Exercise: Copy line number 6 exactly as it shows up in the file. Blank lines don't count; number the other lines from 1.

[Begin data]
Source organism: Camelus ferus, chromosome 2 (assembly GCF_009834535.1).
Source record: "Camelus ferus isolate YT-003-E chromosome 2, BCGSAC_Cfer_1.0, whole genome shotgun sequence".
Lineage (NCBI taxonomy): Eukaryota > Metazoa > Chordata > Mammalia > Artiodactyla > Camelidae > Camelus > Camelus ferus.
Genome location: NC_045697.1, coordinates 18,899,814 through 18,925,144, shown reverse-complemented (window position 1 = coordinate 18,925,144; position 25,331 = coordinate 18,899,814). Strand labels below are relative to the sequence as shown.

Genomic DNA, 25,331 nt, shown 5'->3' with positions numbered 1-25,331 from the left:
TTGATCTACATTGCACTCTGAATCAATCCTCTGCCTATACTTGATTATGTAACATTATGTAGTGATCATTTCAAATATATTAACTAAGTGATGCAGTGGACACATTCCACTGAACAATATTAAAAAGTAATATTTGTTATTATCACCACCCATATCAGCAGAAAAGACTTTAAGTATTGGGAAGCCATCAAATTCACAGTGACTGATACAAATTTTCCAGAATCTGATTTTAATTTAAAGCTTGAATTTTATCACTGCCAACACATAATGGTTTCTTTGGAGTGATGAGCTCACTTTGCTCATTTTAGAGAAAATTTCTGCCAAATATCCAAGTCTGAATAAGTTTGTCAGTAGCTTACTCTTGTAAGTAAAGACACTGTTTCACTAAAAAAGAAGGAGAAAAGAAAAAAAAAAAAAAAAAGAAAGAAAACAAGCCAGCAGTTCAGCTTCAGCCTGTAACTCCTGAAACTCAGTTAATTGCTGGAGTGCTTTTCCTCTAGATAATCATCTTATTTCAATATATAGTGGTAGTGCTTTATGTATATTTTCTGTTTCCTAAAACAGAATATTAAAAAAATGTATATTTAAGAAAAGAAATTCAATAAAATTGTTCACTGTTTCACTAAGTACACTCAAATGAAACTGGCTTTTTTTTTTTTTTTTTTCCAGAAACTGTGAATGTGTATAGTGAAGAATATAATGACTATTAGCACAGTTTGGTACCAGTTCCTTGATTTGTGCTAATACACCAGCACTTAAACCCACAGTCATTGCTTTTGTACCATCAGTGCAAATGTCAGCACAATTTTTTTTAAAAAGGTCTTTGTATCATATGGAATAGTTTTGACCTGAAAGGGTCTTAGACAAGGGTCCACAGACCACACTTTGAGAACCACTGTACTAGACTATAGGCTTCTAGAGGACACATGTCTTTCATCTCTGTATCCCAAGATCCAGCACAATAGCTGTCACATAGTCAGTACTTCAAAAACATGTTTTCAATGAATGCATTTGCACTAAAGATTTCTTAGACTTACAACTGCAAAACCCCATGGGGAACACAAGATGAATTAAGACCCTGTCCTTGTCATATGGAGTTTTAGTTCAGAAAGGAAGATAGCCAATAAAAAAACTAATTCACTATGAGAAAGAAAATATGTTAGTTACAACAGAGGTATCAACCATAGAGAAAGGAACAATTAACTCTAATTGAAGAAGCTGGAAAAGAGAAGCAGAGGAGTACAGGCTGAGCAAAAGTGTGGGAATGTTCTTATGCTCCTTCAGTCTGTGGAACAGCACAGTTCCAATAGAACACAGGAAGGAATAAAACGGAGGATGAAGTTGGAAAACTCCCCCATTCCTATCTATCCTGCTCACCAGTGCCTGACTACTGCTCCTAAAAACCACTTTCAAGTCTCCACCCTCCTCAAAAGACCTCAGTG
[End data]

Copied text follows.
TTGATCTACATTGCACTCTGAATCAATCCTCTGCCTATACTTGATTATGTAACATTATGTAGTGATCATTTCAAATATATTAACTAAGTGATGCAGTGGACACATTCCACTGAACAATATTAAAAAGTAATATTTGTTATTATCACCACCCATATCAGCAGAAAAGACTTTAAGTATTGGGAAGCCATCAAATTCACAGTGACTGATACAAATTTTCCAGAATCTGATTTTAATTTAAAGCTTGAATTTTATCACTGCCAACACATAATGGTTTCTTTGGAGTGATGAGCTCACTTTGCTCATTTTAGAGAAAATTTCTGCCAAATATCCAAGTCTGAATAAGTTTGTCAGTAGCTTACTCTTGTAAGTAAAGACACTGTTTCACTAAAAAAGAAGGAGAAAAGAAAAAAAAAAAAAAAAAGAAAGAAAACAAGCCAGCAGTTCAGCTTCAGCCTGTAACTCCTGAAACTCAGTTAATTGCTGGAGTGCTTTTCCTCTAGATAATCATCTTATTTCAATATATAGTGGTAGTGCTTTATGTATATTTTCTGTTTCCTAAAACAGAATATTAAAAAAATGTATATTTAAGAAAAGAAATTCAATAAAATTGTTCACTGTTTCACTAAGTACACTCAAATGAAACTGGCTTTTTTTTTTTTTTTTTTCCAGAAACTGTGAATGTGTATAGTGAAGAATATAATGACTATTAGCACAGTTTGGTACCAGTTCCTTGATTTGTGCTAATACACCAGCACTTAAACCCACAGTCATTGCTTTTGTACCATCAGTGCAAATGTCAGCACAATTTTTTTTAAAAAGGTCTTTGTATCATATGGAATAGTTTTGACCTGAAAGGGTCTTAGACAAGGGTCCACAGACCACACTTTGAGAACCACTGTACTAGACTATAGGCTTCTAGAGGACACATGTCTTTCATCTCTGTATCCCAAGATCCAGCACAATAGCTGTCACATAGTCAGTACTTCAAAAACATGTTTTCAATGAATGCATTTGCACTAAAGATTTCTTAGACTTACAACTGCAAAACCCCATGGGGAACACAAGATGAATTAAGACCCTGTCCTTGTCATATGGAGTTTTAGTTCAGAAAGGAAGATAGCCAATAAAAAAACTAATTCACTATGAGAAAGAAAATATGTTAGTTACAACAGAGGTATCAACCATAGAGAAAGGAACAATTAACTCTAATTGAAGAAGCTGGAAAAGAGAAGCAGAGGAGTACAGGCTGAGCAAAAGTGTGGGAATGTTCTTATGCTCCTTCAGTCTGTGGAACAGCACAGTTCCAATAGAACACAGGAAGGAATAAAACGGAGGATGAAGTTGGAAAACTCCCCCATTCCTATCTATCCTGCTCACCAGTGCCTGACTACTGCTCCTAAAAACCACTTTCAAGTCTCCACCCTCCTCAAAAGACCTCAGTG